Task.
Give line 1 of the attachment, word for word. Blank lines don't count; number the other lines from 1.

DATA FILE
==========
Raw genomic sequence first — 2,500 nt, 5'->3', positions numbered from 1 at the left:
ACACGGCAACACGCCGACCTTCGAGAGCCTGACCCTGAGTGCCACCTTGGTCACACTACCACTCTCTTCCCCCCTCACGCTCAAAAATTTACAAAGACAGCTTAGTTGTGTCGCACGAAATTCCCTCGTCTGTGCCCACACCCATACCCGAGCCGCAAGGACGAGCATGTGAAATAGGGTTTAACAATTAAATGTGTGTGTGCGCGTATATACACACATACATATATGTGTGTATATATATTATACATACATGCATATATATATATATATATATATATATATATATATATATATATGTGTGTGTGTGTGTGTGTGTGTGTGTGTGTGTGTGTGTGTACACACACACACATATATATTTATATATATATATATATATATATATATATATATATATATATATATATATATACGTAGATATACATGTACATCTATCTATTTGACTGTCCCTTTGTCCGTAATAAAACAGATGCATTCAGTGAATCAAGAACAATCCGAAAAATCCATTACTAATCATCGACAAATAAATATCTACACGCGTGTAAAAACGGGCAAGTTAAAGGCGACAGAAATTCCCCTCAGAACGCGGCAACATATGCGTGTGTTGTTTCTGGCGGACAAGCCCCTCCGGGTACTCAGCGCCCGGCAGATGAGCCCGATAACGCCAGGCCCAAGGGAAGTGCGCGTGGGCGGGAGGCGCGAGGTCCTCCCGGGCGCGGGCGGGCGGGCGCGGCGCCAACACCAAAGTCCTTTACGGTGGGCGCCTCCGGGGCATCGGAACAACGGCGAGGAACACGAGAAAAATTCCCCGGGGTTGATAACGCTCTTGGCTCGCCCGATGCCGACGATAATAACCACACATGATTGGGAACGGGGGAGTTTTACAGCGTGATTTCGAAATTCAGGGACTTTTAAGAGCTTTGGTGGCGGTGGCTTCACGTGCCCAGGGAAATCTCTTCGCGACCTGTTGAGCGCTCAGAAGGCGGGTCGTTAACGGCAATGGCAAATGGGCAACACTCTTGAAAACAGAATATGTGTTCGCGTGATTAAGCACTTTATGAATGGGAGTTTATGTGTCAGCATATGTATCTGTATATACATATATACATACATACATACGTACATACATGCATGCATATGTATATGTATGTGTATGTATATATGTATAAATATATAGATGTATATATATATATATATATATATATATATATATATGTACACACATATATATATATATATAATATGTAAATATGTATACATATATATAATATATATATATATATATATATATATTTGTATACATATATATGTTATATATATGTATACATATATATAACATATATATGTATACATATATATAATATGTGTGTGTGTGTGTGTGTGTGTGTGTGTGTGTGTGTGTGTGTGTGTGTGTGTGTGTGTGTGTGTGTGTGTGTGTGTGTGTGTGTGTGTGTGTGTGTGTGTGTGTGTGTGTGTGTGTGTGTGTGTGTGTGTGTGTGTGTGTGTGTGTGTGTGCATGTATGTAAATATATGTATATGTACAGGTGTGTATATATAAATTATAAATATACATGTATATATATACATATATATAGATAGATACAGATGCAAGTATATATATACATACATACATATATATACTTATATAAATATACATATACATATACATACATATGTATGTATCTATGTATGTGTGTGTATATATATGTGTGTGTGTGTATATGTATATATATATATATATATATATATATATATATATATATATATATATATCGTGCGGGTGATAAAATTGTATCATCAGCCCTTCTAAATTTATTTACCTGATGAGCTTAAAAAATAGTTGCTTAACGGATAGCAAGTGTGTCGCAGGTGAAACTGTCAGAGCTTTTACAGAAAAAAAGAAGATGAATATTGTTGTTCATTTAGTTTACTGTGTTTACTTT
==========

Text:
Raw genomic sequence first — 2,500 nt, 5'->3', positions numbered from 1 at the left: